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Prevent failure by understanding why plastic parts crack: a variety of factors can contribute to or cause part failure, but understanding the causes can minimize the risks.

Material failures have an overall economic cost of billions of dollars annually, and can have a devastating effect on a product or even an entire company. While the precise definition of failure can be somewhat elusive, a good working description is "a component or process that is not working the way it was intended." Failure is not always catastrophic, but it can be detrimental and have wide-reaching negative implications.

Certainly, manufacturers attempt to avoid failure, but often unanticipated factors result in unexpected problems. The chances for a successful application can be significantly increased through preventative measures, including appropriate material selection, proper mold design and process development through simulation, chemical compatibility screening, environmental testing, and a variety of mechanical evaluations.

Even when preventive actions are taken, failures can still occur. If failure cannot be avoided altogether, then at least it can provide a potential learning opportunity.


In conducting a failure analysis, the focus of the work is to ascertain the nature and cause of the failure. By doing this, information can be obtained to help to avoid future failures. Knowledge of how and why plastics fail is imperative in preventing failure. By avoiding common mistakes it is possible to produce plastic parts that have a greater chance of successful performance.

Consideration should be given to determining and measuring the critical performance properties required for a successful product given the application. It is important, however, to understand that whatever performance factor is being measured--such as impact resistance, tensile strength or fatigue lifetime--the property will naturally vary across a distribution due to the inherent variability associated with polymeric materials and their associated manufacturing techniques.

Failure, regardless of the type, occurs when a portion of the stress distribution exceeds the lower tail of the strength attribution. In many cases, a relatively large safety margin is thought to be in place. However, unanticipated factors produce a shift of either the stress or strain distributions that results in premature unexpected failure (see Fig. 1).

Multiple factors affect the performance of plastic components, and these are categorized as:

* Material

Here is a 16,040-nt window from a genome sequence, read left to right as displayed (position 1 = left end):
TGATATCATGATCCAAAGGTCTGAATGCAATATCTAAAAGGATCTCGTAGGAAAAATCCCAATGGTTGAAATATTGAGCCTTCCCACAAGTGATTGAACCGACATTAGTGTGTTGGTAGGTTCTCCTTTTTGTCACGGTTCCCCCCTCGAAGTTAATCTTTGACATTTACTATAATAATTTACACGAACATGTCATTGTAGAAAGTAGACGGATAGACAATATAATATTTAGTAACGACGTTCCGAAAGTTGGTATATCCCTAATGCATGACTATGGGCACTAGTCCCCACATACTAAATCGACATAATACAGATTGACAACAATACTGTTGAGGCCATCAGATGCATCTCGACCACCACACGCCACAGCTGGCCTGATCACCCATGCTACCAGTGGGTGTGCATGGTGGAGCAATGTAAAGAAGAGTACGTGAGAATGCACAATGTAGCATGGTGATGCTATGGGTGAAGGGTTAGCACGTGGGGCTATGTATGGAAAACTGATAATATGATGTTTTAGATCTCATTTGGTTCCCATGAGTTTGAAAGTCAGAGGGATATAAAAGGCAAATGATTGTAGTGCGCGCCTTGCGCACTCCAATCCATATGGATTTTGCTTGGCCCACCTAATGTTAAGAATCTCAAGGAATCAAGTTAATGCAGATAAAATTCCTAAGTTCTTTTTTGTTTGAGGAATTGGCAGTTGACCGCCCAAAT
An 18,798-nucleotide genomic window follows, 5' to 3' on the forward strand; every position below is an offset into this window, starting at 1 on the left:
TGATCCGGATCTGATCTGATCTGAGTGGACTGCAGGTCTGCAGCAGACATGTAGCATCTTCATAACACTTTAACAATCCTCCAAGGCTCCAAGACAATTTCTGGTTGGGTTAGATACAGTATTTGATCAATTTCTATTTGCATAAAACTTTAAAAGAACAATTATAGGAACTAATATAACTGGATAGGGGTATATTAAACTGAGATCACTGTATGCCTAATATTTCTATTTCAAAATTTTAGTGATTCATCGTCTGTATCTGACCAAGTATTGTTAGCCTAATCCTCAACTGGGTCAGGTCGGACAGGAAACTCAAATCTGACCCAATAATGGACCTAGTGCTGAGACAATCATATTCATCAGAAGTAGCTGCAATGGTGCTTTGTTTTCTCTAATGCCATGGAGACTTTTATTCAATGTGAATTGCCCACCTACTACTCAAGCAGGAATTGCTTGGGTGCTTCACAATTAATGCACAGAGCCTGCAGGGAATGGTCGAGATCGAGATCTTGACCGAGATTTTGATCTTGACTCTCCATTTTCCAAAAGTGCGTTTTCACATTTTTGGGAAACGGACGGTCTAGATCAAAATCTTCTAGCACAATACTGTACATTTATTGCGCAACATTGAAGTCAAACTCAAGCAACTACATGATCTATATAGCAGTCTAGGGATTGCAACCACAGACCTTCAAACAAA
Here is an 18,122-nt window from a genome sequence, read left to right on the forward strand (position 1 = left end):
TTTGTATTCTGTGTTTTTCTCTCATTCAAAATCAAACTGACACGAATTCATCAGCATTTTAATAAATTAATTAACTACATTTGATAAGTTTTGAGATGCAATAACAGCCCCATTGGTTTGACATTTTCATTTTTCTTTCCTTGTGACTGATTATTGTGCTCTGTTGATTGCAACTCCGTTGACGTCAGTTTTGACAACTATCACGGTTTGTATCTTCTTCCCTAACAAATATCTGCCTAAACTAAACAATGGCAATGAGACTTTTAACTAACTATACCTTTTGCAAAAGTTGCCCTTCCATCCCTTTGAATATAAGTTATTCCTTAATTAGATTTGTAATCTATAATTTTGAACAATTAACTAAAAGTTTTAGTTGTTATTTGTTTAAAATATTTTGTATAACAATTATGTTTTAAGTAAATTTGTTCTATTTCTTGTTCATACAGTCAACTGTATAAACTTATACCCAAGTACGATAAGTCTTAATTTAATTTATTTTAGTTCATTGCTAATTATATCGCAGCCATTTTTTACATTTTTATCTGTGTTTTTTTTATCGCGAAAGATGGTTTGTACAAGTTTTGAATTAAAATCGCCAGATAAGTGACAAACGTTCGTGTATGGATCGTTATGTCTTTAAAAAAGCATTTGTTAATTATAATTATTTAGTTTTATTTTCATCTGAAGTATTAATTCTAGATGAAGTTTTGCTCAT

* Design

* Processing

* Installation

* Service conditions

These factors do not act independently, and in most cases failure with in plastic components is associated with multiple causes. This article addresses five of the most common contributing causes of plastic part failure, in the author's experience.


Ignoring the effects of time

Thermoplastic materials exhibit viscoelastic properties because of their unique molecular structure, including:

* Relatively long polymer chain length associated with high molecular weight

* Entanglement of the molecular chains

* Chain mobility because the molecules do not share chemical bonds with other molecules, instead held together by intermolecular forces

The viscoelastic nature of plastics leads not only to temperature dependence, but also to reliance on time. Specifically, the mechanical properties of a plastic material will change if the material is under continuous stress. A marked decay in the apparent modulus will be observed for plastics that are under continuous stress at levels below the yield point of the material for an extended period of time.

This reduction in modulus is the result of reorganization of the polymer chains, minimizing localized stress. Given sufficient time, this reorganization will result in disentanglement and subsequently, crack initiation. If the applied stresses are below the yield point of the material, the failure will be manifested as brittle fracture, often referred to as creep rupture (see Fig. 2).

Short-term mechanical properties, such as tensile or flexural strength, are inadequate to predict the long-term loadbearing capabilities of a plastic material. Creep testing, either using a creep stand or dynamic mechanical analysis (DMA), is required to predict the effective life of a continuously loaded component. Taking time into account, and assessing the potential continuous stress placed on a plastic component while in service can be effective in preventing creep rupture failures, particularly at the design and material selection stages.

Chemical contact in service

It is my experience that environmental stress cracking (ESC) is the leading mechanism of plastic component failure. I believe this results from a general widespread lack of awareness and understanding of the interaction between plastic materials and chemicals throughout the plastics supply chain, coupled with the increasing use of plastic materials in diverse, demanding applications.


Environmental stress cracking is a failure mechanism whereby a plastic material cracks due to contact with an incompatible chemical agent while under tensile stress. It is a solvent-induced failure mode, in which the synergistic effects of the chemical agent and mechanical stresses result in a brittle premature cracking. The contact with the chemical agent does not produce direct chemical attack or molecular degradation.

Conversely, the chemical permeates into the molecular network and interferes with the intermolecular forces binding the polymer chains. This leads to accelerated brittle behavior and premature failure through molecular disentanglement. The ESC failure mechanism is similar to creep rupture, and in many circumstances, the plastic would undergo stress cracking in air given sufficient time. The chemical, and its effect on the intermolecular forces binding the individual molecular chains, accelerates the stress cracking.

Published chemical compatibility tables and general guidelines can be useful in identifying potential problematic plastic and chemical combinations. However, the definitive question of compatibility is addressed through environmental stress crack resistance testing.

Samples are placed under a tensile load and exposed to the chemical of interest for a period of time, while inspected for the presence of cracks. A key aspect in the prevention of ESC failures is the anticipation of chemicals that will contact the plastic part while in production, assembly, installation and service.